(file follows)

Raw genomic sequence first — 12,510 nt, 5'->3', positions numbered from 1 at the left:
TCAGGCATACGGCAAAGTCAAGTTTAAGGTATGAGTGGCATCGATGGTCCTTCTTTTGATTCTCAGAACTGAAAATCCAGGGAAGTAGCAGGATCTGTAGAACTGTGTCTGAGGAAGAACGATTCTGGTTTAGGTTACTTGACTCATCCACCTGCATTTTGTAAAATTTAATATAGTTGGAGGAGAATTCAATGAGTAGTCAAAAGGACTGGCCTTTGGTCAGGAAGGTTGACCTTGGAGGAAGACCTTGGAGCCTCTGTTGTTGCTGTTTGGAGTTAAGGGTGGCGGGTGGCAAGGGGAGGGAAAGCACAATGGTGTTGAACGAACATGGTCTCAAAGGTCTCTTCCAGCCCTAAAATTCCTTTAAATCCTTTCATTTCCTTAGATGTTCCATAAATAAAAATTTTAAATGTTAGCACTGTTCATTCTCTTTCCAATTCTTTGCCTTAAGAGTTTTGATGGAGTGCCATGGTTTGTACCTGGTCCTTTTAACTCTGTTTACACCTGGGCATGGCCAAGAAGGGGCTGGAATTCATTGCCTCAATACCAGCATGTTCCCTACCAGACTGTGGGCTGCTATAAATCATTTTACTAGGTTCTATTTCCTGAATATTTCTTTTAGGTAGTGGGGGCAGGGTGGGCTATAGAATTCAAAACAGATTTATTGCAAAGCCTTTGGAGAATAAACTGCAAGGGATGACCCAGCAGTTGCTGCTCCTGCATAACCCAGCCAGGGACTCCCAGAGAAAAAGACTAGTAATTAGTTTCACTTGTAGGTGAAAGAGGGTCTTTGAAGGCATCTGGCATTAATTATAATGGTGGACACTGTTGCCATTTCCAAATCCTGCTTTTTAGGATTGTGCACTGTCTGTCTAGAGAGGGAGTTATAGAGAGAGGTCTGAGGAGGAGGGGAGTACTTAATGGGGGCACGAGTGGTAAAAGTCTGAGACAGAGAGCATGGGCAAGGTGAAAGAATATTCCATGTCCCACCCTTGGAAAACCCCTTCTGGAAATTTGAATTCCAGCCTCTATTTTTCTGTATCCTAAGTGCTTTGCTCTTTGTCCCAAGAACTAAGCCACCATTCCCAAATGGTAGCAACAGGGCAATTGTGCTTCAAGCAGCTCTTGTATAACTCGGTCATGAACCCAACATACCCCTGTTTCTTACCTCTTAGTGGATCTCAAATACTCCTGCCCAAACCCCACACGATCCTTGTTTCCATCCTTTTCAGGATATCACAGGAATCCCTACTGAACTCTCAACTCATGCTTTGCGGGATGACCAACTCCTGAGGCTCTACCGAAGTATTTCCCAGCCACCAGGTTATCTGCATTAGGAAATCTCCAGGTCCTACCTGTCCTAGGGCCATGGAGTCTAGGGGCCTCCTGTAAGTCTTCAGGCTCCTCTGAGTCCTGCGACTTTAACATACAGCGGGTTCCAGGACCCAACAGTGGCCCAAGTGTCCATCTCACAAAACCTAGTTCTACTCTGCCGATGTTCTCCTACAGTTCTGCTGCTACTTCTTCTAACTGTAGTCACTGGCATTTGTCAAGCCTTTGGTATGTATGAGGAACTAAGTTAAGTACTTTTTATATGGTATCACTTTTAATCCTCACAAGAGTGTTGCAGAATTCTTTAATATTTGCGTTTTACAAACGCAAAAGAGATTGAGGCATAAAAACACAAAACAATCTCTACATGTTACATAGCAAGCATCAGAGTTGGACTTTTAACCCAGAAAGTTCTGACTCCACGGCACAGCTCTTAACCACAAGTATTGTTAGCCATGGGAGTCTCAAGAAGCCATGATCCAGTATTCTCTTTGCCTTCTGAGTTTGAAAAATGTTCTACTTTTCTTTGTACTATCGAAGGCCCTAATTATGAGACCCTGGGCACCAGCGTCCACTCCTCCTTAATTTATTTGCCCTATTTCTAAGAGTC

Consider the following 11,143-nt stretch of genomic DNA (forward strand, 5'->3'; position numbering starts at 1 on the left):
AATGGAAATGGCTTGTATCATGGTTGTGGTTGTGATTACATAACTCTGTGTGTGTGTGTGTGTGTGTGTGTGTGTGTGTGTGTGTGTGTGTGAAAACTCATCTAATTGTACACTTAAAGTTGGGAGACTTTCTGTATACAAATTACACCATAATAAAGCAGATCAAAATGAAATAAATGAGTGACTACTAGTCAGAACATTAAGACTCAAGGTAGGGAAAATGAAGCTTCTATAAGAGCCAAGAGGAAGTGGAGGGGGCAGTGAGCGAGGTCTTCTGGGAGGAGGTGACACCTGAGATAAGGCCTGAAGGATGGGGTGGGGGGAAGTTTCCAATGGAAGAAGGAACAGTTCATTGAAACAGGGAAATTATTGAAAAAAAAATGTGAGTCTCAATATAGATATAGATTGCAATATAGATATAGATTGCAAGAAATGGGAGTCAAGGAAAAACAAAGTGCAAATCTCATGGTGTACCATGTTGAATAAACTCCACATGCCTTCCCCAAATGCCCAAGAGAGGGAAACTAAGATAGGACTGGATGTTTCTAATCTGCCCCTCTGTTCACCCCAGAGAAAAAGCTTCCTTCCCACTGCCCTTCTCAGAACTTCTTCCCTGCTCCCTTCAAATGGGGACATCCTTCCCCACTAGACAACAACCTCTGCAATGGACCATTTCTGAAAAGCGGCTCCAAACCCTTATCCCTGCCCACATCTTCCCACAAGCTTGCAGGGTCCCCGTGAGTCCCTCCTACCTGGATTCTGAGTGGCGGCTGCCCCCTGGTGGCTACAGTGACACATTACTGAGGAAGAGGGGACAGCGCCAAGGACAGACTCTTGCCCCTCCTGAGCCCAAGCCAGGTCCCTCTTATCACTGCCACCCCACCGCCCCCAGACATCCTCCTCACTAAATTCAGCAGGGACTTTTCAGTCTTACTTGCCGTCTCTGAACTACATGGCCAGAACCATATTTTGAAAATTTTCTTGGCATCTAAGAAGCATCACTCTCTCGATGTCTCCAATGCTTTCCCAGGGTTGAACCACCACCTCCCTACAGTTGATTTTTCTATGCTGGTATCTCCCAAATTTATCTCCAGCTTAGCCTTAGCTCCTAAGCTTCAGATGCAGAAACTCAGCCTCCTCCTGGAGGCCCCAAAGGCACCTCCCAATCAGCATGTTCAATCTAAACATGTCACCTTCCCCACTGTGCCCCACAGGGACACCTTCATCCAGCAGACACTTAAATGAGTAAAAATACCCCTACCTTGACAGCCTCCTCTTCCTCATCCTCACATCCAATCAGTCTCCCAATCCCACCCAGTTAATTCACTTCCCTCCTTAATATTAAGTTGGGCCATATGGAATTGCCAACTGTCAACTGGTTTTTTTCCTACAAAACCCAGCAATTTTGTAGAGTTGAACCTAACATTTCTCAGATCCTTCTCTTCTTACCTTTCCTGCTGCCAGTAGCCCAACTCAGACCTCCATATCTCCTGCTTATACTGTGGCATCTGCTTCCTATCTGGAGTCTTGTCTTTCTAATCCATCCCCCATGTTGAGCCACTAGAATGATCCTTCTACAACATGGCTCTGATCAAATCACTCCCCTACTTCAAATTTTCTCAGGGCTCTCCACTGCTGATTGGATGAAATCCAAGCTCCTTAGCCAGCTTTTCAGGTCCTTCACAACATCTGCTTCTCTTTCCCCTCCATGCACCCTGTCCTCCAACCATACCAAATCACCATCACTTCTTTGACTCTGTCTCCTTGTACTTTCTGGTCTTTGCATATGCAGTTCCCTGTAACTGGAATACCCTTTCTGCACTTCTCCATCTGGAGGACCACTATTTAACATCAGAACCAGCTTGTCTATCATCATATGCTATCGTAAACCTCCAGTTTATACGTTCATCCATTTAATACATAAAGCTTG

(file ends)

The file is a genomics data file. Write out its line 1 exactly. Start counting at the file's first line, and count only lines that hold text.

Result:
Raw genomic sequence first — 12,510 nt, 5'->3', positions numbered from 1 at the left: